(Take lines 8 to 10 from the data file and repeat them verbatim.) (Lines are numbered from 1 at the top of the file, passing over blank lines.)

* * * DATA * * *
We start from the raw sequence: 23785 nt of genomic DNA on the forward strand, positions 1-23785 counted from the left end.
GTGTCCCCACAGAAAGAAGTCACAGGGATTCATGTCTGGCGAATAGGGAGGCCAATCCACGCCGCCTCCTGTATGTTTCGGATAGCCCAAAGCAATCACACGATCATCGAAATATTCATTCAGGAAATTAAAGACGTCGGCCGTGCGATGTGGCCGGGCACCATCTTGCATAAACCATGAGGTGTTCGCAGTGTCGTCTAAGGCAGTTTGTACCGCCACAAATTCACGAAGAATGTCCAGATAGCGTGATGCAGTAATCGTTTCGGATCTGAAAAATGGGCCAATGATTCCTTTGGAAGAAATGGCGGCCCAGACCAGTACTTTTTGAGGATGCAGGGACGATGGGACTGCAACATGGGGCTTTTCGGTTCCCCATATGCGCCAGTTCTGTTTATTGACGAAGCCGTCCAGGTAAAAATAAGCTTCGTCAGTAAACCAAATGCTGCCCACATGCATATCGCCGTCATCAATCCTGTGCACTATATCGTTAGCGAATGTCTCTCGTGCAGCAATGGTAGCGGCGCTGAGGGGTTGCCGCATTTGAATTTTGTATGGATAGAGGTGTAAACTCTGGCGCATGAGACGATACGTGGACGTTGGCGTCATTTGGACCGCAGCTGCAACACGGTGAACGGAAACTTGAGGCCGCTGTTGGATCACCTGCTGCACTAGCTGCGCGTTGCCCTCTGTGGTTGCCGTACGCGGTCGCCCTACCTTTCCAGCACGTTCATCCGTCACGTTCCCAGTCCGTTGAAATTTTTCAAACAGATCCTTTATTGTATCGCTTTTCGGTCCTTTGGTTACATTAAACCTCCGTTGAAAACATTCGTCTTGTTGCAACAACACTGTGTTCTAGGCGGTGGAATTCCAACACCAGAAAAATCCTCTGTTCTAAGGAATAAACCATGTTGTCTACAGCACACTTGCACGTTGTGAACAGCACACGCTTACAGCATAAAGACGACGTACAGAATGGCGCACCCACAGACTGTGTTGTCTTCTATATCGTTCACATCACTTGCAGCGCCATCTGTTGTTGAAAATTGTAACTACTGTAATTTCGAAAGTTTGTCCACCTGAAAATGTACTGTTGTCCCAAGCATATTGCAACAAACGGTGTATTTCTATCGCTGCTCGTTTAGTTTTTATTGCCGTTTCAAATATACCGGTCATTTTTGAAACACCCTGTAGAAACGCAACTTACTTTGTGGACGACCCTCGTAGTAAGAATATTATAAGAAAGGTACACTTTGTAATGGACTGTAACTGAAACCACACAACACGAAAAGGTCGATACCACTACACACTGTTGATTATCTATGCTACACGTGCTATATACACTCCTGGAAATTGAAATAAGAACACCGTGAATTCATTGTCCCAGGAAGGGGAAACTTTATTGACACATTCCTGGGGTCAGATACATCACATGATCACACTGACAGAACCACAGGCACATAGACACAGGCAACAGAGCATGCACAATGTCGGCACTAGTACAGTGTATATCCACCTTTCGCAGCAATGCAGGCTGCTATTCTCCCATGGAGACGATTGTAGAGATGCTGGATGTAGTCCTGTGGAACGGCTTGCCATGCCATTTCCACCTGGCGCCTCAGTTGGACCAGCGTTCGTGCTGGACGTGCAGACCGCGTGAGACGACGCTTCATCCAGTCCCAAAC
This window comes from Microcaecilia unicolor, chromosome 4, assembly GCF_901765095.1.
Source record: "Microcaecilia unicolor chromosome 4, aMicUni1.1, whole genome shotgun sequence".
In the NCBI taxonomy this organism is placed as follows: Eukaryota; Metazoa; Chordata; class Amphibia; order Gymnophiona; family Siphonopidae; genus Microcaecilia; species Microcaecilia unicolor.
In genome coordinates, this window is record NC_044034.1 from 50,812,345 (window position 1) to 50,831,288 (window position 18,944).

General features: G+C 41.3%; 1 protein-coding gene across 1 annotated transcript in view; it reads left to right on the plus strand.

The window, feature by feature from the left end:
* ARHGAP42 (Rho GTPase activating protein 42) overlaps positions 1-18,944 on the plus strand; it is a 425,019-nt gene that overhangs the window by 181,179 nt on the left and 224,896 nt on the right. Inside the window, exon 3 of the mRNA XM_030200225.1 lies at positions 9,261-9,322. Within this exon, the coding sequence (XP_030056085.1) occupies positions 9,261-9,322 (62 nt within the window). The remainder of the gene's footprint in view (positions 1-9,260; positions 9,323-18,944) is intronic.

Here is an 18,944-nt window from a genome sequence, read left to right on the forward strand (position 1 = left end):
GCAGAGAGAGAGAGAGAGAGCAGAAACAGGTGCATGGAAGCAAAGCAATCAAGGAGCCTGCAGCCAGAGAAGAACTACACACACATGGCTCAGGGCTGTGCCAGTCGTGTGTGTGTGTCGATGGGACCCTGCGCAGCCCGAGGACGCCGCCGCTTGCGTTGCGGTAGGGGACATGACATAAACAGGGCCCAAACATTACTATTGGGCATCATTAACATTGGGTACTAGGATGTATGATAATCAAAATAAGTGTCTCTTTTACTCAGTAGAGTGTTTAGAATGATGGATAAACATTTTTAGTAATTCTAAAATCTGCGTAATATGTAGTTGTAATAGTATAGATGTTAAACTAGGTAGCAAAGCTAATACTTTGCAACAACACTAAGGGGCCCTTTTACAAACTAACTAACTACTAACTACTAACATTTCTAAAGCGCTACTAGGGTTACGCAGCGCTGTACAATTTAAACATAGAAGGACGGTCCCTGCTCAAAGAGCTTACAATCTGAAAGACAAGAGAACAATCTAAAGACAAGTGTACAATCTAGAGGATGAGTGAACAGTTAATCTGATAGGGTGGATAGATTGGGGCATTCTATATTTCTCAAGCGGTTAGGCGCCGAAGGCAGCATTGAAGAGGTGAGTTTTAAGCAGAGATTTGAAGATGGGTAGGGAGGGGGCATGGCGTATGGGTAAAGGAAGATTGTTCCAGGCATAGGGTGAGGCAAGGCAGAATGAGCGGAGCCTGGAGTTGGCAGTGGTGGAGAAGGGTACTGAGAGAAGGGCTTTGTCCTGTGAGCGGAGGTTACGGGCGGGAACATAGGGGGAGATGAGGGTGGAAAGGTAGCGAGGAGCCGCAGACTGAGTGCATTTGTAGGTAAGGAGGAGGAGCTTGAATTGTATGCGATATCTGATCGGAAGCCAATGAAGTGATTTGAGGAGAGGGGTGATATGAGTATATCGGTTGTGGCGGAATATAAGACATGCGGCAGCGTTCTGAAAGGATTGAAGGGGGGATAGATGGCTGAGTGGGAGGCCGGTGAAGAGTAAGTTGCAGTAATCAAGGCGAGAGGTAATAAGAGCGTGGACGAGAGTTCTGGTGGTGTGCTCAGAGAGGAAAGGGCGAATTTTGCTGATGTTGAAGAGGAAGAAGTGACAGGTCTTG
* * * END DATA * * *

The window, feature by feature from the left end:
* ARHGAP42 (Rho GTPase activating protein 42) overlaps positions 1-18,944 on the plus strand; it is a 425,019-nt gene that overhangs the window by 181,179 nt on the left and 224,896 nt on the right. Inside the window, exon 3 of the mRNA XM_030200225.1 lies at positions 9,261-9,322. Within this exon, the coding sequence (XP_030056085.1) occupies positions 9,261-9,322 (62 nt within the window). The remainder of the gene's footprint in view (positions 1-9,260; positions 9,323-18,944) is intronic.

Here is an 18,944-nt window from a genome sequence, read left to right on the forward strand (position 1 = left end):